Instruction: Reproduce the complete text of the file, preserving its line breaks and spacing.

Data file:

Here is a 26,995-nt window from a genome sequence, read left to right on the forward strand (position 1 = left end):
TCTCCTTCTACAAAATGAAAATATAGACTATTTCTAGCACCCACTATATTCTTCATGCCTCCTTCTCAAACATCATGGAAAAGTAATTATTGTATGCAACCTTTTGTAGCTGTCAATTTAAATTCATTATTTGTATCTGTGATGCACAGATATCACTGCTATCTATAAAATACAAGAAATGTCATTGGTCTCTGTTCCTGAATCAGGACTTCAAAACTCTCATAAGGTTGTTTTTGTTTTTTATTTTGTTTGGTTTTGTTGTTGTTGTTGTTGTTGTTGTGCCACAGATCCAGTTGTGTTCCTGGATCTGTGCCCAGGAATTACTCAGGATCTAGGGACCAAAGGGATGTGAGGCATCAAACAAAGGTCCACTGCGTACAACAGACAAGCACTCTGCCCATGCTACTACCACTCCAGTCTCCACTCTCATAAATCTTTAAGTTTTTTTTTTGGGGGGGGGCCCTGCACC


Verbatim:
Here is a 26,995-nt window from a genome sequence, read left to right on the forward strand (position 1 = left end):
TCTCCTTCTACAAAATGAAAATATAGACTATTTCTAGCACCCACTATATTCTTCATGCCTCCTTCTCAAACATCATGGAAAAGTAATTATTGTATGCAACCTTTTGTAGCTGTCAATTTAAATTCATTATTTGTATCTGTGATGCACAGATATCACTGCTATCTATAAAATACAAGAAATGTCATTGGTCTCTGTTCCTGAATCAGGACTTCAAAACTCTCATAAGGTTGTTTTTGTTTTTTATTTTGTTTGGTTTTGTTGTTGTTGTTGTTGTTGTTGTGCCACAGATCCAGTTGTGTTCCTGGATCTGTGCCCAGGAATTACTCAGGATCTAGGGACCAAAGGGATGTGAGGCATCAAACAAAGGTCCACTGCGTACAACAGACAAGCACTCTGCCCATGCTACTACCACTCCAGTCTCCACTCTCATAAATCTTTAAGTTTTTTTTTTGGGGGGGGGCCCTGCACC